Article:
Friday, February 15, 2013


Devon Davenport is the model of a girl who has it all together. She's the star of her high school's varsity soccer team. She can play and win against the boys. She plays on the off-season. Her grades are impeccable. She coaches children to be a goal keeper like her someday. She babysits a set of twins to make extra money to pay for her own trips to summer soccer camps. Her mother is less than involved, working multiple jobs to support the both of them and always on the hunt for Prince Charming, but that just seems to make Devon stronger, and more independent. No one has a bad thing to say about the well-respected fifteen year old, until a baby is found clinging to it's life in a garbage can behind her apartment. They say she's the one who gave birth to it. They say she attempted to murder her baby. The most confusing part? Devon doesn't remember any of it.

Devon's world is flung upside down when she is sent to a juvenile detention facility to await trial. Her biggest charge: attempted murder. Devon struggles to find her place in the group of girls in the detention facility, and tries to piece together the events that got her there: the boy, the sex, That Night. Meanwhile, her attorney, Dom, works to prove to a skeptical court that it is possible for Devon to have never known she was pregnant, and that she never meant for this outcome. But is that really the case?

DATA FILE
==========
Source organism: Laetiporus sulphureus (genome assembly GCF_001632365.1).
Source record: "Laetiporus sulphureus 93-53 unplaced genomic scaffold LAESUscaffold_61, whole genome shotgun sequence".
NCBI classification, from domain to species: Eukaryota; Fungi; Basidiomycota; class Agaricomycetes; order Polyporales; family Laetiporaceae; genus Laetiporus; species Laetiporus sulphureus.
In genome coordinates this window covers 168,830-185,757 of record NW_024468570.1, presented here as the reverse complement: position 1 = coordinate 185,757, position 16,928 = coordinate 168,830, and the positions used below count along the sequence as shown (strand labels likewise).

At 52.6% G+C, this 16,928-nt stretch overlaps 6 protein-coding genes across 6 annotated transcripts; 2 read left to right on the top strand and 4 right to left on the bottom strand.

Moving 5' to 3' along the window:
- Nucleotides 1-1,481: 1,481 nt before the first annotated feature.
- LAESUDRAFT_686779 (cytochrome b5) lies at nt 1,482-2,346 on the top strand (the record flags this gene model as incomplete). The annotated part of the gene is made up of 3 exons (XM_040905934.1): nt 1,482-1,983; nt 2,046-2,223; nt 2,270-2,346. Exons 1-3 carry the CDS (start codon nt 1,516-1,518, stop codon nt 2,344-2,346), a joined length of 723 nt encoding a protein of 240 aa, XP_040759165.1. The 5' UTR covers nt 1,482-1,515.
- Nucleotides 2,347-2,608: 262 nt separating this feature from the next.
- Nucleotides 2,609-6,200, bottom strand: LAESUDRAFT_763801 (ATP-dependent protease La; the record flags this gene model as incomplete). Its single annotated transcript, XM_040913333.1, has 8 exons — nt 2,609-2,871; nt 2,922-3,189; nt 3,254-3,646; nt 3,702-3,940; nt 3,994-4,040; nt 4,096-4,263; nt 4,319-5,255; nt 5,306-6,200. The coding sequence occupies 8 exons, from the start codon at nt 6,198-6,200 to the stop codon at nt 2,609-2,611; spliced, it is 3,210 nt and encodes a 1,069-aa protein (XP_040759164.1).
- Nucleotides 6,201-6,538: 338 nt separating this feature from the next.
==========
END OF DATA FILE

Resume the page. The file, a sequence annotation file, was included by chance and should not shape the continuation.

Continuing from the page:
After by Amy Efaw is an incredibly powerful read that had me clinging to every word on the page. I was reminded of Jodi Picoult, the way that she wove flashbacks into the present narrative, and the court scenes were strong and engaging, not at all boring or dry. Efaw really succeeded in creating visceral moments that were hard to read, but I couldn't pull away from them. Devon's present-tense first person narrative really jerked me into her most intense moments. As a reader, I was forced to feel Devon's intense pain, to see the gruesomeness of That Night, and feel the intense confusion of denial and the search for personal truth. More than once, I wanted to jump into the pages of the book to be there for Devon. She's a girl that really needed a hug.

I wholeheartedly recommend this book. It shook me to the core and was one of the most 'real' books I can remember reading in recent times. I think Amy Efaw really put a lot of faith into the maturity of her younger audience to tackle this book, which is admirable on it's own. After is not watered down, and is a very real life look into a very real life scenario.

What are some intense books you've read? Were you sad or relieved they were over?

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